Archive for November 18th, 2011

Standardized Language in Healthcare

November 18, 2011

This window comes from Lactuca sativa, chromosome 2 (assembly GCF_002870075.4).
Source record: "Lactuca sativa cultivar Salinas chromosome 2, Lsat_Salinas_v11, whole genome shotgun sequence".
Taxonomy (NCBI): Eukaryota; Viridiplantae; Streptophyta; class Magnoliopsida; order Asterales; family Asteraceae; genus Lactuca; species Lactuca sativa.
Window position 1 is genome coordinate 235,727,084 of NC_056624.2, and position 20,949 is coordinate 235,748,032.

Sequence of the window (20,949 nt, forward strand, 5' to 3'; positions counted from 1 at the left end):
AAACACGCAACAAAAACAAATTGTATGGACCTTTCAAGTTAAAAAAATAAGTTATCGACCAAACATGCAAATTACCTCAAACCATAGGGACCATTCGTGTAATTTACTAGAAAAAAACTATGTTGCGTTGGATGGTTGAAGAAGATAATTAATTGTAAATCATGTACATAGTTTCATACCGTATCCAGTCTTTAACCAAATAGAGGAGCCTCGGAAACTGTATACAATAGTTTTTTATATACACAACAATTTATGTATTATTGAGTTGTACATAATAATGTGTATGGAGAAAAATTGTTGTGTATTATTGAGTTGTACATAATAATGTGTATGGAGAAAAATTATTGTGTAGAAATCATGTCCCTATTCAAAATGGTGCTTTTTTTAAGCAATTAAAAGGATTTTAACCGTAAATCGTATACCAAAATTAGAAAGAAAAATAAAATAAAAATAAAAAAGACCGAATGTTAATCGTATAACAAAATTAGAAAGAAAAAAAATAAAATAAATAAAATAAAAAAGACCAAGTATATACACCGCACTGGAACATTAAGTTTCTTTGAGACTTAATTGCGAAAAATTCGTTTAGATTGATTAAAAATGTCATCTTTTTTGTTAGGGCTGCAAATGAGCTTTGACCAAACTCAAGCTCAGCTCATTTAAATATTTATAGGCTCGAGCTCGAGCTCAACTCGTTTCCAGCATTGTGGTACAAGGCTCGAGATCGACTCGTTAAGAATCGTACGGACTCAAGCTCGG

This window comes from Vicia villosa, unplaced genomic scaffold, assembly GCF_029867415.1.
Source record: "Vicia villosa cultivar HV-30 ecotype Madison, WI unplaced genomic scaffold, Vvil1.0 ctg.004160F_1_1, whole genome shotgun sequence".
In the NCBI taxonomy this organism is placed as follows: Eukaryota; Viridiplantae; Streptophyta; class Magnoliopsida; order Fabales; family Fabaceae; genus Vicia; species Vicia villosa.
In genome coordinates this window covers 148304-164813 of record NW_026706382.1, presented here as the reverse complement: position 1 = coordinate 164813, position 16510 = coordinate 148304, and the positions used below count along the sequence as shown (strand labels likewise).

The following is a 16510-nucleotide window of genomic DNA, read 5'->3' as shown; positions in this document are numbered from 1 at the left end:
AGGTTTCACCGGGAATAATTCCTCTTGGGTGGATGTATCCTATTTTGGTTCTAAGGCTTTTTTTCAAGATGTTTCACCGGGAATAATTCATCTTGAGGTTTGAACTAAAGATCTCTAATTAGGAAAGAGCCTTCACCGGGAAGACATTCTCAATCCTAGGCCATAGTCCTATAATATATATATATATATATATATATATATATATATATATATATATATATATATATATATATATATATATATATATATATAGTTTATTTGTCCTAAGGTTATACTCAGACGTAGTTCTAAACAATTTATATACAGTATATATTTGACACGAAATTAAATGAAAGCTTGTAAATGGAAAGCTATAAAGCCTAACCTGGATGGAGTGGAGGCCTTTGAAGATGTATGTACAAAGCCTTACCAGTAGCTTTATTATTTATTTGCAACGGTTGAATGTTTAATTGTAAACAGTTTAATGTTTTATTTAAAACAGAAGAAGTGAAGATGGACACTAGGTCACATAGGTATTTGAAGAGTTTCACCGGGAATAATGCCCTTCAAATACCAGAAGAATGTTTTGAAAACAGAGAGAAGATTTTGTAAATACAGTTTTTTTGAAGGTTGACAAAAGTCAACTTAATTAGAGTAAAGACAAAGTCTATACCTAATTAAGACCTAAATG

As the electronic health record (EHR) becomes increasingly utilized across the nation, a standardized language will need to be implemented and followed. This will improve more accurate billing, informed patient management, increased precision of documentation, and improve knowledge. Functioning without standards would be chaotic, out of control, and confusing to all individuals. Standardization proves to enhance any process. With the strategic organizational initiatives of many physician offices, clinics, medical centers, and hospitals to implement an automated electronic environment for documenting a patient’s health history, which then automate other processes, the need increases for the uniformity of a language. The downside of the uncontrolled terminology of medicine has been accentuated by the computer age, because without standard vocabulary the ability to acquire knowledge about healing professions through information technology is limited. Many clinical applications available today have restricted utility because they cannot understand each other. It seems with the urgency of healthcare facilities implementing EMRs, the development of a standard language is critical and needs to be on a fast track to develop solutions. Healthcare information system developers are not waiting for the standards bodies, in existence today, to make these determinations. These developers know that precise medical words are needed to analyze the information from automated medical records, which will improve quality and service in healthcare. Rather than use any existing clinical vocabulary standard, they are creating their own dictionaries or vocabulary sets. Although this represents a slight improvement over un-encoded or free text documentation, each vendor working in isolation, are creating a terminology which cannot be read or understood by other systems. This makes the potential of data exchange and comparing impossible. It is imperative that healthcare organizations, vendors, and government agencies work collaboratively to implement measures to effectively localize, update, and disseminate healthcare terminologies, mappings, and other terminology-related content currently issued by national and international standards bodies. A standardized language in healthcare is something of a monumental task, but one that needs dedicated professionals in establishing these standards. Although some standard languages exist, developed by various standards organizations, the need is paramount of unifying a standardized language. Controlled medical terminology is essential to maximize the true benefits of implementing a fully operational EMR. Additionally, if all physicians, nurses, patients, hospitals, clinics, payers, and government agencies would commit to the same healthcare language, the one who unquestionably benefits from this is the patient who can be any one of us.

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